Someone of a less violent disposition also associated with Brinsop Church was William Wordsworth, who visited the area regularly with his family, staying with his sister and brother-in-law who were tenant farmers at Brinsop Court from about 1825-45. There is a memorial window to Wordsworth, part of a considerable amount of work bin the church y Ninian Comper, described by Peter as a well-known C20th “church beautifier”. An architect-designer, his work at Brinsop includes the beautiful war memorial window, reredos, textiles, baldacchino – a canopy of state usually above an altar – and gilded angels atop the rood screen.
St. George’s contains other items of interest – a complete set of three medieval bells from about 1450, considered to be the oldest in the diocese and possibly the country, which will hopefully be ringing this year to celebrate the centenary of the Armistice in 1918, medieval glass, tombs and brasses from around the C17th and a fine C18th memorial to the Dansey family of Brinsop Court. There is even a gravestone outside to a servant girl which was paid for by Wordsworth.
This fascinating start to the afternoon continued at Brinsop Court; we are very grateful to Mr. and Mrs. Martin Churchward for having allowed us to visit and for providing us with tea and a variety of delicious cakes along with the opportunity to wander around this medieval manor house freely or take a tour with Jonathan, our host and guide for the afternoon. Jonathan’s knowledge of the history and architecture of the moated Court was, like Peter’s at the church, quite extraordinary and he gave us all the time we required to view the buildings which surround an internal courtyard and range in date from about the C13th or C14th to the C20th. Some of the building work is timber-framed, some has been replaced with brick, but perhaps the most beautiful parts are stone, with trefoiled windows. There are numerous features such as a wonderful king post roof with foiled four- way struts in the banqueting hall, an early window with square lights which is canted out slightly to deflect the rain and prevent rot (as Jonathan explained), fireplaces and C17th panelling.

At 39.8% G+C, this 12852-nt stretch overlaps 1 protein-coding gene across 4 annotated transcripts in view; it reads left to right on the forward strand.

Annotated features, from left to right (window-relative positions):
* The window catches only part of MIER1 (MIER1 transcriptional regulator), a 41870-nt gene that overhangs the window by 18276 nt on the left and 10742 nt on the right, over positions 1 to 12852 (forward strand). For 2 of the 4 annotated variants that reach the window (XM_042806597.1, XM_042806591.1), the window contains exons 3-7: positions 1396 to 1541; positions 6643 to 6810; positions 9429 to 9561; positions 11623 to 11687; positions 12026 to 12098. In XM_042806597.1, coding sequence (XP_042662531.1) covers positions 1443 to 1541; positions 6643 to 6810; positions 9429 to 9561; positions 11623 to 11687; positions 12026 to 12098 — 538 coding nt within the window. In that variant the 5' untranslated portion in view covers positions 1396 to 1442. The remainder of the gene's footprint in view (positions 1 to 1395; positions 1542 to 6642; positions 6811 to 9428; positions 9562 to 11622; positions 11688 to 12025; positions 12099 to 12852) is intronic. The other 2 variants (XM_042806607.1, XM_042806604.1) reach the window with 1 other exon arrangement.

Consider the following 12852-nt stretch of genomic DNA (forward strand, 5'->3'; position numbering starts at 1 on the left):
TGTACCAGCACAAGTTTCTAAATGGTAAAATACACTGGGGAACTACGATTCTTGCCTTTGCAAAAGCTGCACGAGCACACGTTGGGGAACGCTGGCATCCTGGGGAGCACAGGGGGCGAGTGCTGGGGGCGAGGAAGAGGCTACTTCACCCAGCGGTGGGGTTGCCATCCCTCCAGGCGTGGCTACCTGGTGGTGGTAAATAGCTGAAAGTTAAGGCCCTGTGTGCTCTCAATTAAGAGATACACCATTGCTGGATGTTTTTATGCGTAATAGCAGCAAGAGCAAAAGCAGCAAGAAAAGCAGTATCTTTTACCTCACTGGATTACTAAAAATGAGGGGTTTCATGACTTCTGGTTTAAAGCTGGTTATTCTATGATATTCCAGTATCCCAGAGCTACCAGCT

Just a few of the interesting inhabitants of the Court include Sir Hubert Delaval Astley, President of the Avicultural Society, who met his wife Constance at Chequers, then his family home. The Astleys commissioned Avray Tipping, the French-born British writer on country houses and Architectural Editor of Country Life magazine for 17 years, to make improvements to the house. A garden designer, he also remodelled the garden. Sir Hubert’s son, Philip, married Madeleine Carroll, a very famous actress of the 1930s who appeared in Hitchcock’s The 39 Steps, among thirty five other films. Interesting visitors apart from the Wordsworths include the diarist Francis Kilvert and, more recently, Professor Stephen Hawking.
We are very grateful to everyone who made this fascinating day such a success and welcomed the Trust so warmly. Even the weather was kind!
The Church Mouse (on leave)